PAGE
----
The draft guidelines for the Race to the Top-Early Learning Challenge outline five “priorities” that states will have to work toward to win grants. For example, one of the priorities is “Using Tiered Quality Rating and Improvement Systems to Promote School Readiness.” High marks go to states that either use, or have a good plan for how to use, Quality Rating and Improvement Systems (QRIS) rating systems to promote quality in their early ed programs.
But all priorities are not equal. The five priorities break down into three categories: Absolute, Competitive, and Invitational. There are two Absolute priorities (like the example mentioned above) that states must meet and one Competitive priority that is weighted less but is still considered a factor in whether or not a state will become a RTT-ELC winner.
Then there are the two invitational priorities, which don’t count towards a state’s score. Though the Department of Education says these are areas of “particular interest,” a state that chooses to address the invitational priorities does not actually gain any points or receive any other boosts in the competition. The two invitational priorities are, “Sustaining Program Effects in the Early Elementary Grades,” and “Encouraging Private Sector Support.” The former, on sustaining program effectiveness, is crucial to advocates of the PreK-3rd approach to early ed (including Early Ed Watch). It speaks to the need to build high-quality, aligned education systems that help children sustain the growth they experience in a birth-to-five program (such as preschool) so that they continue to make strides during elementary school, not to mention the rest of their public school years.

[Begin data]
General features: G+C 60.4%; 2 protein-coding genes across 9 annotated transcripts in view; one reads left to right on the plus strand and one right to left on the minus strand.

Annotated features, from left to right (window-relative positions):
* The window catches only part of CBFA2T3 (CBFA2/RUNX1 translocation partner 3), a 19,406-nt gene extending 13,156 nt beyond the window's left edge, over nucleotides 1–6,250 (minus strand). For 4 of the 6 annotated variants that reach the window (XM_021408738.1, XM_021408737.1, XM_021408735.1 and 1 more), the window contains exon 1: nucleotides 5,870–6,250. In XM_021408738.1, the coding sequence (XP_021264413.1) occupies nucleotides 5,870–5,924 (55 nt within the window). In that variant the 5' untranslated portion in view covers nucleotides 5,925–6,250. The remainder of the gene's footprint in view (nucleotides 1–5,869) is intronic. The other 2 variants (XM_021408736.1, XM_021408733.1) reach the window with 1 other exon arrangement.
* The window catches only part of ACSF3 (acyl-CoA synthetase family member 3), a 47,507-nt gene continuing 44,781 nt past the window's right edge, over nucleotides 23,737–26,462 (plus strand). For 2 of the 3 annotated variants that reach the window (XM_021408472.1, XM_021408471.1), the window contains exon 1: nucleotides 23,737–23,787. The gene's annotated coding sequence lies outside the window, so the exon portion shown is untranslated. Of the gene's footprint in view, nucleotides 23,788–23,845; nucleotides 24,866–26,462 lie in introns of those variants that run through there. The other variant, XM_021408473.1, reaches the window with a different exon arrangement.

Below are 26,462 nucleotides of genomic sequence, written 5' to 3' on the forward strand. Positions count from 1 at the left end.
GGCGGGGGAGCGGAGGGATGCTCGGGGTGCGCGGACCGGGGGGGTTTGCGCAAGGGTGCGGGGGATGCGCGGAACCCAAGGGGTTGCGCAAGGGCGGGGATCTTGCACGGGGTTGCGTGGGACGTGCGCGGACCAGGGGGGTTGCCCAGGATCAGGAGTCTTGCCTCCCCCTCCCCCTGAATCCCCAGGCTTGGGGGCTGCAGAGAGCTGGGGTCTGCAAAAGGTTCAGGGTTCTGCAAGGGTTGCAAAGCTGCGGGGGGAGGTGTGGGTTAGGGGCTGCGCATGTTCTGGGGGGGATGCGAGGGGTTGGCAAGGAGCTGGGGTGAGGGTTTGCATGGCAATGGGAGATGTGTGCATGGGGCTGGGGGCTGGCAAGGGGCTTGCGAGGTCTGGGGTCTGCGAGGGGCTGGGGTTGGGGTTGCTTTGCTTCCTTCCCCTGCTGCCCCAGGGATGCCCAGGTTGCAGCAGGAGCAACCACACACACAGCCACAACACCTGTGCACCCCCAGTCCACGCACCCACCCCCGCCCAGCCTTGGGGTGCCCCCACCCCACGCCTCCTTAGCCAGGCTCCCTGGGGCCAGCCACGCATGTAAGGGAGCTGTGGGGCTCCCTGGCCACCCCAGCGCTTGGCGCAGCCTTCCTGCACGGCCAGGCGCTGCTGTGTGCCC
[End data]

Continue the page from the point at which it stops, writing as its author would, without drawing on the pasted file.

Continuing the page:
Are invitational priorities worthwhile for states or, for that matter, for the federal government? As far as we can tell, there isn’t much analysis out there on this point. Though they aren’t unheard of in other education grant competitions, these “priorities” don’t appear to hold a whole lot of clout. What does the invitational priority do aside from adding length to the already extensive (and expensive) application process for states?
In Round 1 of Race to the Top, “early learning” was one invitational priority, and nine of the 12 RTTP winners did chose to include early ed in their applications. But there’s no sign that the inclusion of early learning actually made their applications stronger in the eyes of reviewers. There were some states, such as Colorado, that had robust plans for early learning but missed out on the Round 1 grants altogether.
Those who believe that creating a seamless continuum of learning for children up through the third grade are not satisfied with the “invitational” nod. This is one of our critiques in the formal comments we submitted today to the federal agencies; we’d like to see the invitational priority elevated to competitive one. This would send a clear signal that the Administration is serious about its often-stated commitment to building a continuous pipeline of high-quality education from birth to career.